Ginger Lily

(Also known as Wild Ginger)

Hedychium gardnerianum

Family: Zingiberaceae

Type of weed:

Flower colour(s):

Priority Weed Local Priority Weed. (See more weeds of the class.)

Flowering Months: , , , , ,


Ginger Lily is a large herb to 2.5 m high.

It has large, glossy yellow greenish leaves, alternately arranged along the stems with a long base that sheaths the stems.

Mostly bright yellow, showy flowers are on large spike like clusters (15–45 cm long and 15–20 cm wide) at the tips of the stems, summer to autumn.

The fruit is a thin walled capsule with three compartments. It splits open when mature to reveal bright orange inner surfaces. The relatively large brown seeds have a bright red fleshy covering.


Ginger Lily reproduces by seed and also via its creeping underground stems (rhizomes).

The seeds are dispersed by birds and other animals that are attracted to their bright colours. Seeds and segments of its creeping underground stems are also spread by water and in dumped garden waste.

Impact on bushland

Ginger Lily grows densely, smothering and displacing native groundcover vegetation. These dense stands can prevent the regeneration of trees and shrubs, significantly modify the habitat available to native animals, and eventually threaten the integrity of native ecosystems.


. Up to Lawson, in moist, shady habitats.

Alternative planting

Native plants

  • Crimson Bottlebrush (Callistemon citrons)
  • Grevilleas (Grevillea spp.)
  • Tick Bush (Kunzea ambigua)

Council provides a tool, on its Mountain Landscapes website, to help you choose native alternative plantings. Choose your village, soil, vegetation community and the purpose of your planting, and the tool will give you suggestions.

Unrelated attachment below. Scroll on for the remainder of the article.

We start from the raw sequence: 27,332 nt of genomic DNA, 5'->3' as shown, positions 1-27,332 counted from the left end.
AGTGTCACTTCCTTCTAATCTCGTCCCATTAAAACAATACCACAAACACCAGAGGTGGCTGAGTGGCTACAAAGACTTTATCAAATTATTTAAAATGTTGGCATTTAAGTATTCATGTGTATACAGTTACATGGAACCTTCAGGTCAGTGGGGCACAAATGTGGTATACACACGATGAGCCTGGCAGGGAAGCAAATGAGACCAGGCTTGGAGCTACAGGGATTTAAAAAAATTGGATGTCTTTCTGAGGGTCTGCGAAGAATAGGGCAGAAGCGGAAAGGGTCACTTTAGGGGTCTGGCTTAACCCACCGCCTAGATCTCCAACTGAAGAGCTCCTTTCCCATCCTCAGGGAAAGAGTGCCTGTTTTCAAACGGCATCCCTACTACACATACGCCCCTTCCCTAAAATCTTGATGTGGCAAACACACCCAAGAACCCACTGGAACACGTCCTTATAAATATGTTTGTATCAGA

There are native nurseries in several Blue Mountains villages, including Glenbrook, Lawson and Katoomba. Please also ask at your favourite local nursery.


  • Manually remove bulbs, corms and tubers
  • Spray
  • Cut and paint crown

Manual control

Manual removal

Move leaf litter away from base of plant. Dig down next to the stem until the bulb or tuber is reached. Remove plant and carefully bag the bulb or tuber.

Chemical control

Note: Herbicides that may be used for this weed include Glyphosate, Metsulfuron methyl.


Please consult the Herbicide page of this website to help you decide whether to spray, how to do it safely and more.

Extra considerations for weeds with underground reproductive structures
  • Further digging may be required for plants with more than one tuber. Some bulbs may have small bulbils attached or present in the soil around them. These need to be removed. It may be quicker and more effective to dig weeds out.
  • Learn and understand how the herbicide works. For bulb and corm species the most effective time is after flowering and before fruit has set.

Cut and Paint Crown

This treatment is specific to Blackberry.

Scrape back the earth around the base of each plant until the rhizome (from which the canes emerge) is exposed. Using a pair of secateurs or loppers, cut through the rhizome at its widest point and apply glyphosate immediately.

Specific control tips for this weed

Because the berries are spread by birds, treat plants before they fruit.

Remove the thick fleshy rhizome with a knife or mattock. Follow up is needed because the plant resprouts when disturbed.

Alternatively, cut an indentation in the rhizome and fill with herbicide.

For key points on these techniques:

Local Priority Weed

Control measures:

  • The plant should be fully and continuously suppressed and destroyed.
  • Plants under 4 metres in height should be fully and continuously suppressed and destroyed.
  • The spread of this plant should be adequately contained to prevent spread impacting on priority assets. Weed notices will only be issued for these weeds under special circumstances.